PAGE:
Daniel Swincer: championing a more contemporary, globally relevant Australia
Jacob’s Creek’s chief winemaker Dan Swincer talks to db about the championing a more contemporary globally relevant Australian spirit, the evolution of Australian Cabernet Sauvignon, and the brand’s new global master-platform, ‘Bring your Australian’.
With around 1.7 million glasses of Jacob’s Creek wine enjoyed daily across the world, chief winemaker Dan Swincer has his work cut out overseeing the style and quality of every bottle of the global wine brand. But as he says, “It’s always humbling to think that what you work on each day is enjoyed by so many people around the globe.”
Swincer was speaking to db following the launch of the new ‘master platform’ for the brand that was rolled out last month at an event in Sydney, that prompts consumers to ‘Bring Your Australian’. It is, he notes, a move that champions a more contemporary globally relevant Australian spirit, and one that marks a new era for the brand, by seeking to bring all of the brand’s wines under one house of brands, with a striking update to its visual identity update.
Born out of research that found Australians were envied for their “life-loving spirit”, it asks consumers to “embrace Australian contemporary behaviours and beliefs, no matter where they are in the world, and to join in this way of life with Jacob’s Creek,” he says, while showing that Jacob’s Creek is a brand “that is built upon the values demonstrated in our heritage, traditions, products and culture”.
Evolution of modern Australian Cabernet
And Swincer is not the only one to talk about the new contemporary Australia. As the judges at our recent the drinks business’s Cabernet Sauvignon Global Masters noted, the quality of modern Australian Cabernet Sauvignon has steadily improved in recent years, displaying better balance between ripeness and alcohol levels and less aggressive tannins.
Swincer agrees, saying the aim of Jacob’s Creek was to create wines of varietal typicity that express the region where they are grown.
“With Cabernet, this means we want to capture density of fruit the variety is know for, but also a touch of bay leaf (without being herbaceous), that brings it to life,” he told db.
One of the biggest evolutions in recent years lay in the propensity of people to drink wines very young, which he said had influenced the mindset of winemakers.
“Cabernet Sauvignon is know for its structure, drive and ability to age, however this doesn’t align well with an early drinking wine,” he explained. “To capture the best of both worlds we have focused on getting the brightness of fruit in the vineyard, physiological ripeness into the skin and seeds and then careful extraction of tannins during fermentation and pressing.”
In order to achieve the perfect time to press off skins and ensure the right balance of wine, the ferments are tasted twice a day at all quality levels to determine ferment management – temperature, pump overs and aeration, he says.
“At the end of the day we want the variety to express its true nature and this does mean a wine of density and presence.”
Quality to price ratio
Although Swincer said there are always challenges in achieving the right quality to price ration – something that particularly impressed the judges at the Global Masters (especially given Brexit and its currency fluctuations), the process started with an understanding of what the team want to achieve with its portfolio and having a clear objective for each wine.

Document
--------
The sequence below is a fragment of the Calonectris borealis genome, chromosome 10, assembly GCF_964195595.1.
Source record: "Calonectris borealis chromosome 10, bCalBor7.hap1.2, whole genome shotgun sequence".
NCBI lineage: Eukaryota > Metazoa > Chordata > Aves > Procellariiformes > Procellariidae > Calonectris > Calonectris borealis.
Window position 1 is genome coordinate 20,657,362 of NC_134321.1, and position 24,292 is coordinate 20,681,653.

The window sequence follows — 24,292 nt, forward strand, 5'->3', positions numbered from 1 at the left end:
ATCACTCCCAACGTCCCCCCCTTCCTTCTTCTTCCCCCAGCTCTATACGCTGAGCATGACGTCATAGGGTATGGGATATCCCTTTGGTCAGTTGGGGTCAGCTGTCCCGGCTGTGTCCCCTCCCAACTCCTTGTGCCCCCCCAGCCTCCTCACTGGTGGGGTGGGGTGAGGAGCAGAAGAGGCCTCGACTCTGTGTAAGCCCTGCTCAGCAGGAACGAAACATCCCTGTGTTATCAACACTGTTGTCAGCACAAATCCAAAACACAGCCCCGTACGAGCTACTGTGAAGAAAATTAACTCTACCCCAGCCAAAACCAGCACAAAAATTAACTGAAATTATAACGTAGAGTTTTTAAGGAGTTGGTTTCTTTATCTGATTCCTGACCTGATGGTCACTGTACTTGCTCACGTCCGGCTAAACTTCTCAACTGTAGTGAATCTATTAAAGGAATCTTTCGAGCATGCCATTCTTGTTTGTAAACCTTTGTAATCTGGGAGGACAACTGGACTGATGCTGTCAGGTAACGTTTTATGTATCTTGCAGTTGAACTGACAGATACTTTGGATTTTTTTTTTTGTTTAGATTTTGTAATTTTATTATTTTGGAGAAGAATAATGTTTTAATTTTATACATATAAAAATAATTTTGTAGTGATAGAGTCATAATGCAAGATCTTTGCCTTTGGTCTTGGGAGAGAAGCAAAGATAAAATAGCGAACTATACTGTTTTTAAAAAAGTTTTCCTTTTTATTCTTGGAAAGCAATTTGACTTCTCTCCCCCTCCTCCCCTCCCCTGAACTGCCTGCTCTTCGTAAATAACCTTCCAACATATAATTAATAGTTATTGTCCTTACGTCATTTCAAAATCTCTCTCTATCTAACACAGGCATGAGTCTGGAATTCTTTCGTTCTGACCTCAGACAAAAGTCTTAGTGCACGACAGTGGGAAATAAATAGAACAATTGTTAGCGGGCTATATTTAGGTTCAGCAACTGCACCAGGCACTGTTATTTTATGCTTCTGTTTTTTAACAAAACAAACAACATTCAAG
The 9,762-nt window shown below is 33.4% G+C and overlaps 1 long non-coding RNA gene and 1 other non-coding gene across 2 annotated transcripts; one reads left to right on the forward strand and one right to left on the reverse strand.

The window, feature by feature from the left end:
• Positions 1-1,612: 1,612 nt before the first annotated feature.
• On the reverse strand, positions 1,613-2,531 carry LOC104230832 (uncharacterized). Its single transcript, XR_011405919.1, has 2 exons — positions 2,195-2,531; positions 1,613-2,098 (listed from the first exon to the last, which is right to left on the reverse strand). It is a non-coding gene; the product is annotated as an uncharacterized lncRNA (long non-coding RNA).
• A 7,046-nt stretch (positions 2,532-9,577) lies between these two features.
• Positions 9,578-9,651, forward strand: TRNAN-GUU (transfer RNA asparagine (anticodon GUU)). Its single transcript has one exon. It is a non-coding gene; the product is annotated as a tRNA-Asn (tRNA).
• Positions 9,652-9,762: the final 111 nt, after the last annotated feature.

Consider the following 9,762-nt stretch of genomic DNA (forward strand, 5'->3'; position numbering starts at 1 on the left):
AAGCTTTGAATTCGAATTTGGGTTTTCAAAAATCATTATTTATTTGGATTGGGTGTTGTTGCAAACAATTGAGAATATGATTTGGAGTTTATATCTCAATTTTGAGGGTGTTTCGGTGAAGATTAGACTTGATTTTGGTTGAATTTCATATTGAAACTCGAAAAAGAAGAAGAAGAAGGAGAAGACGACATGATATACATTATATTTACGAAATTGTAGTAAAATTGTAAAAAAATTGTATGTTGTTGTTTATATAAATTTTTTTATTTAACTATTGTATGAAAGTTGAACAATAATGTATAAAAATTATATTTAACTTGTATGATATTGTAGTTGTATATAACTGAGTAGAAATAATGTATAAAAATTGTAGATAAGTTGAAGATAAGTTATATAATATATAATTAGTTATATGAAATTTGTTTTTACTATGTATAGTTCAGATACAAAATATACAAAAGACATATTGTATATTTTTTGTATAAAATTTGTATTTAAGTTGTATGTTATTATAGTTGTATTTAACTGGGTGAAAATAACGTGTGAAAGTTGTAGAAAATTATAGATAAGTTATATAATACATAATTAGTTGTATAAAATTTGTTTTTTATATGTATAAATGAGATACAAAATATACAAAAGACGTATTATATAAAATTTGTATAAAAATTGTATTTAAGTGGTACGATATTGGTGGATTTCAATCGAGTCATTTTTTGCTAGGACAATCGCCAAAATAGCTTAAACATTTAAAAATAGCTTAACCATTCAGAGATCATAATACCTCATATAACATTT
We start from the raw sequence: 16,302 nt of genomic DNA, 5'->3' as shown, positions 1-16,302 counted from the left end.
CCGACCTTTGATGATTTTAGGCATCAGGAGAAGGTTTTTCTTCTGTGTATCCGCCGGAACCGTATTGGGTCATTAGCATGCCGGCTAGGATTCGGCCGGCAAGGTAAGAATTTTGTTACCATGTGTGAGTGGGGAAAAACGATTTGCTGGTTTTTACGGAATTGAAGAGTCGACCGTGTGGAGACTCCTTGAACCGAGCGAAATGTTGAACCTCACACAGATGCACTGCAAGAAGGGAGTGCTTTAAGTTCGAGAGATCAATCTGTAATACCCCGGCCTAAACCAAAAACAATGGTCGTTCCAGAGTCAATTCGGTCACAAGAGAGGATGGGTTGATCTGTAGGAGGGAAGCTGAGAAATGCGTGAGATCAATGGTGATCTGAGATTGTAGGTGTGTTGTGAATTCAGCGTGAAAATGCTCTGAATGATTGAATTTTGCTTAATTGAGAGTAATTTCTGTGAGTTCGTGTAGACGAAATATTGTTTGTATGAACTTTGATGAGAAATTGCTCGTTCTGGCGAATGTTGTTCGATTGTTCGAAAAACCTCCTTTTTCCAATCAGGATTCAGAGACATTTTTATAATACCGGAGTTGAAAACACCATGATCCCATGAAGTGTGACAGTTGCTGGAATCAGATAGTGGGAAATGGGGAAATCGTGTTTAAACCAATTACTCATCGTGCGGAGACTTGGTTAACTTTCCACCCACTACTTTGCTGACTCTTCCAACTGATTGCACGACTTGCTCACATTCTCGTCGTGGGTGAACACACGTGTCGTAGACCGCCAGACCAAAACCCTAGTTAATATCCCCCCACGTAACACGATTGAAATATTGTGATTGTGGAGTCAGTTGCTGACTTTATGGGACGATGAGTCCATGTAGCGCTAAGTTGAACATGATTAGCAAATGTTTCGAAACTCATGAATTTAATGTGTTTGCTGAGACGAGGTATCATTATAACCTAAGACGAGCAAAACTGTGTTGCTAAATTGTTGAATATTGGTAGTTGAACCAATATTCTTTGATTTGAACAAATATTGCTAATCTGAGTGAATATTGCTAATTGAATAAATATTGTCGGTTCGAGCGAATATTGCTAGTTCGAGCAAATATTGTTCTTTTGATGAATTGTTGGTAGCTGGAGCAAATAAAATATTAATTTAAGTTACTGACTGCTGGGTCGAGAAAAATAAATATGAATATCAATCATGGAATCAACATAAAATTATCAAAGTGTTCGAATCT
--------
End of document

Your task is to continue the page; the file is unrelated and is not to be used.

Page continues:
“Our winemakers that look after our most expensive wines also look after our Jacob’s Creek Classic range, this means the skills, experience and attention to detail flow through at every price point,” he said.
“Winemaking is still an agricultural business and we are dependent on the weather and conditions of each vintage which has much more of an impact on what we produce than many business factors such currency exchange rates.”
And it has been a relatively challenging harvest. Although early predictions that the 2019 Australian wine harvest would be 10-20% lower than last year proved to be unfounded, there were “significant” losses recorded in Barossa, Adelaide Hills and the Clare Valley, Wine Australia reported in July, and yields of Chardonnay fell to their lowest levels in five years.
As a result of this, Jacob’s Creek is looking at broadening its sourcing for its Adelaide Hills Chardonnay.
“Yields for our Jacob’s Creek Reserve Adelaide Hills Chardonnay have been smaller than previous years and we have made the decision to source from a wider base of regions in order to meet the global demand for this popular wine and ensure that the quality and style expected by our consumers is maintained,” Swincer explained.
“By broadening opening grape sources for Jacob’s Creek Reserve, our winemakers can readily source the same and in some cases higher quality level grapes with sufficiently high flavour intensity to suit this popular wine globally.”
However, he remains sanguine about harvest fluctuations pointing out that there were some “amazing” areas that had cooler vintages with plenty of rainfall producing solid crops with great freshness combined with density, while the dry conditions in mid-2018 followed by extreme heat in South Australia that resulted in lower than average yields in some varieties had given richer styles of wines across both reds and whites.
“We know that yields can be variable from year to year, but we know how quickly things can turn from shortage to surplus,” he explains.”But given the scale of the Australian wine industry it is hard to generalise.”